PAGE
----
Four ways to break up Big Tech

Big tech.
Big tech.

Four ways to break up Big Tech

The current appetite for regulating the technology sector is a notable departure from past years.
August 21, 2019

An ongoing federal investigation is not the only thing putting pressure on large tech companies like Apple, Amazon, Facebook, and Google. A group of state attorneys general and Congress are just the latest to want to examine whether these companies have become too big and powerful, and a new analysis in The New York Times suggests four ways that policy makers could promote more competition at the highest levels of tech. 

The most obvious approach might be to simply split up the companies to limit the ways that they stifle competition. This could mean that Google gets to keep its search engine, but has to surrender the proprietary shopping services that appear in it. Amazon might retain control of its marketplace, but perhaps it could no longer sell its own branded items. Splitting up the companies would be difficult, but the federal government has done it before, like when it targeted AT&T in the 1980s in a similar way, resulting in the company shedding multiple assets. Another approach identified by the Times would be for the government to focus on potential breakups rather than implementing more broad guidelines that would affect the sector at large.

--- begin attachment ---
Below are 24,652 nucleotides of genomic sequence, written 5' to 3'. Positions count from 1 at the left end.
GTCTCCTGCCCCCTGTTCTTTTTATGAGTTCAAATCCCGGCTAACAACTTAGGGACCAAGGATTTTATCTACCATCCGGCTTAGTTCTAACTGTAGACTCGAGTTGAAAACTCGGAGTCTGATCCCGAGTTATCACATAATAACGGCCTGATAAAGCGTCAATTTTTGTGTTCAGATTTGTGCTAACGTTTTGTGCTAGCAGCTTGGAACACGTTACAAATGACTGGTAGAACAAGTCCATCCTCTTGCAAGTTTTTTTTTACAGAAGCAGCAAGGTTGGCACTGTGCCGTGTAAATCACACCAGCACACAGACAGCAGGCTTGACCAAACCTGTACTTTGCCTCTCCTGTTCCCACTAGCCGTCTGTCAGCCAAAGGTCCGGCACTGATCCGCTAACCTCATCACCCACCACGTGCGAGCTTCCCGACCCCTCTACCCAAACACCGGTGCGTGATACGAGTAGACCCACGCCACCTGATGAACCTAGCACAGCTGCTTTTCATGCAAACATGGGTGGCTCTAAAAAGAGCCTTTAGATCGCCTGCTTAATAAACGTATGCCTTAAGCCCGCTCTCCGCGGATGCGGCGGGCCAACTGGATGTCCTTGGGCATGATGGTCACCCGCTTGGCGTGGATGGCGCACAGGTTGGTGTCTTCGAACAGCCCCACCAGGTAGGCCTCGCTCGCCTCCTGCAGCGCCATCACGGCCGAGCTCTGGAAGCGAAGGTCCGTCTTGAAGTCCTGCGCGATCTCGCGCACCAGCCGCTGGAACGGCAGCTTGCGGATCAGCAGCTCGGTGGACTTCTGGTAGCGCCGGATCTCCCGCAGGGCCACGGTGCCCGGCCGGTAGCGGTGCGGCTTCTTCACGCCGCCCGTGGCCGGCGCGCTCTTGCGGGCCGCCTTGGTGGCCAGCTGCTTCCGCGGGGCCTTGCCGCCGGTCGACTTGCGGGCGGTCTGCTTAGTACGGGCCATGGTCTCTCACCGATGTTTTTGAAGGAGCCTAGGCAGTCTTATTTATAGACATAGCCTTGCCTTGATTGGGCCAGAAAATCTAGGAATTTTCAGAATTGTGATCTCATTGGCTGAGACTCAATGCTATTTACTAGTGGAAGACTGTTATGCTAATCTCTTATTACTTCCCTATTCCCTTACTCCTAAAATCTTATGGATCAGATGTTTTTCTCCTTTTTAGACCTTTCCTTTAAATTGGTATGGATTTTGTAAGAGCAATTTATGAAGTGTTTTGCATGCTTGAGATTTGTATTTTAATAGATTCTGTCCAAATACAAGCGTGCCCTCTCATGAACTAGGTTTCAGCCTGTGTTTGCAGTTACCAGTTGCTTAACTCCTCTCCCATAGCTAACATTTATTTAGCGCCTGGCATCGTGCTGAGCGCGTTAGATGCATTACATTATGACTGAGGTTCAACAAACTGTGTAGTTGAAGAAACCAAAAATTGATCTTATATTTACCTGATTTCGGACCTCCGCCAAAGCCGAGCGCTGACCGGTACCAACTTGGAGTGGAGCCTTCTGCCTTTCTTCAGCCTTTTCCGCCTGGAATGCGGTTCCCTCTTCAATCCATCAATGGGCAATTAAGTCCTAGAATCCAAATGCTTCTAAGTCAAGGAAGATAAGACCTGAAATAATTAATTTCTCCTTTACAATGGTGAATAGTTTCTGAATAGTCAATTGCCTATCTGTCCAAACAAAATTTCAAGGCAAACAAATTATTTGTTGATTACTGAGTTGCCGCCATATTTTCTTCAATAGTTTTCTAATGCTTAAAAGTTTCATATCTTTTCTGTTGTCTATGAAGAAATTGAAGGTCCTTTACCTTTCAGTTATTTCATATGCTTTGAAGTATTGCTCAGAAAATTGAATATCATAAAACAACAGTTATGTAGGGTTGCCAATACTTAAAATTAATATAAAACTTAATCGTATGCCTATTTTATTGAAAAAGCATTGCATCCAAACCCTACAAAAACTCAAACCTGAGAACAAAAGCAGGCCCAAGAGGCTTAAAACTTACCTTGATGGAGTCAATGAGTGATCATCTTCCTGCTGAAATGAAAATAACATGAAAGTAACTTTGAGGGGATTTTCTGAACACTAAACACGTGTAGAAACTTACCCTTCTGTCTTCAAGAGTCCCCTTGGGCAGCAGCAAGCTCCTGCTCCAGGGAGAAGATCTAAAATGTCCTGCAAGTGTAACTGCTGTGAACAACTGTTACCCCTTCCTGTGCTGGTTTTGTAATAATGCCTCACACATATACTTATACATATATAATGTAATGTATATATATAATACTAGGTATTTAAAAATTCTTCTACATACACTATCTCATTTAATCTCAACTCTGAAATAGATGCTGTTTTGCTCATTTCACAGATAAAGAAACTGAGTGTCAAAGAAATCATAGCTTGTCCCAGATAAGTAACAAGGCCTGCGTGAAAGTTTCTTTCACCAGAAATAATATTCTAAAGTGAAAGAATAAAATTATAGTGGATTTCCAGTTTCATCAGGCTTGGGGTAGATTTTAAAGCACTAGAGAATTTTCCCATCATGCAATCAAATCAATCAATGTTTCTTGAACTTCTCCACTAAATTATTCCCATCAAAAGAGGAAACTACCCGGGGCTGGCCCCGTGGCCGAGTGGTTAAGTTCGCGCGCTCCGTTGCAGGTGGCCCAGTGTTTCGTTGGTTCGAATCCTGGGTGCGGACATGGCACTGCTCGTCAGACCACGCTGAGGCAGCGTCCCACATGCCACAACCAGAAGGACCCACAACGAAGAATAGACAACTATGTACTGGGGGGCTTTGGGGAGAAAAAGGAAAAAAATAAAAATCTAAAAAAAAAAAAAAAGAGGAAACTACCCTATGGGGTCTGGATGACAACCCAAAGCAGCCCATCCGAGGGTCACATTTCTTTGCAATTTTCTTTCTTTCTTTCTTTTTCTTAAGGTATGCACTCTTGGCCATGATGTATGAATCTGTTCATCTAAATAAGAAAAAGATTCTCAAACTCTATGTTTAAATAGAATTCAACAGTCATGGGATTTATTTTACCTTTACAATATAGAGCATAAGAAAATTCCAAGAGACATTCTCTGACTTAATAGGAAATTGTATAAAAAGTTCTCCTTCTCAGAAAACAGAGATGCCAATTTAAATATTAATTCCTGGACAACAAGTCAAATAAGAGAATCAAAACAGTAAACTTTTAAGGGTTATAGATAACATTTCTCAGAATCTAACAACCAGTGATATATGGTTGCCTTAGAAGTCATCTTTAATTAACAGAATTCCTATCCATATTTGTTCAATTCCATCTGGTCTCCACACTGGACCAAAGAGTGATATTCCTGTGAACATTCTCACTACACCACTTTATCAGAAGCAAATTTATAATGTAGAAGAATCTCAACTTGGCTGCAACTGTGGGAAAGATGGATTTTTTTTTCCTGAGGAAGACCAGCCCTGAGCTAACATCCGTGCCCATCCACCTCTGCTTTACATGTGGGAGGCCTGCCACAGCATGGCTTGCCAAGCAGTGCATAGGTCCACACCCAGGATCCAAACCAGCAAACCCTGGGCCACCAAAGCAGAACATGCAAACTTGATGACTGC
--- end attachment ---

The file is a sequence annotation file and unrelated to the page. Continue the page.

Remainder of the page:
Another possibility would be the establishment of a dedicated government watchdog. This already exists in a broad range of industries like banking, aviation, and drugs. Could tech be next? Not necessarily, because there is one more idea on how to disrupt tech monopolies: unlocking the data. These companies thrive not only because of the services they provide, but also the information they collect on the people who use them. A new rule that requires companies to sell that user data to other countries could help smaller companies compete. 

In today’s political environment, it is hard enough to get Congress and President Donald Trump to get much done on hot-button issues, but the current appetite for regulating the technology sector is a notable departure from past years, when the companies were seen as economic engines that were best left undisturbed.

For the rest of today's tech news, head over to First Read Tech.

Zach Williams
is a staff reporter at City & State.